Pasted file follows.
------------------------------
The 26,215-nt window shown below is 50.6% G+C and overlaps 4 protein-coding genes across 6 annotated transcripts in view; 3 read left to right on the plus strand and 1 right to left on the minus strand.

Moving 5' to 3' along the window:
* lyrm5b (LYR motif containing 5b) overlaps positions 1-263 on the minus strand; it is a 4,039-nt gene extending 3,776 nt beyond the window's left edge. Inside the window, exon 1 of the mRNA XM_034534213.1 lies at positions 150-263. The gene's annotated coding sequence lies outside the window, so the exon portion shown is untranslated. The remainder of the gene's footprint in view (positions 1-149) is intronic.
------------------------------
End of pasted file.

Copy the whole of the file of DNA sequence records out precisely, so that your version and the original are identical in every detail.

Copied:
The 26,215-nt window shown below is 50.6% G+C and overlaps 4 protein-coding genes across 6 annotated transcripts in view; 3 read left to right on the plus strand and 1 right to left on the minus strand.

Moving 5' to 3' along the window:
* lyrm5b (LYR motif containing 5b) overlaps positions 1-263 on the minus strand; it is a 4,039-nt gene extending 3,776 nt beyond the window's left edge. Inside the window, exon 1 of the mRNA XM_034534213.1 lies at positions 150-263. The gene's annotated coding sequence lies outside the window, so the exon portion shown is untranslated. The remainder of the gene's footprint in view (positions 1-149) is intronic.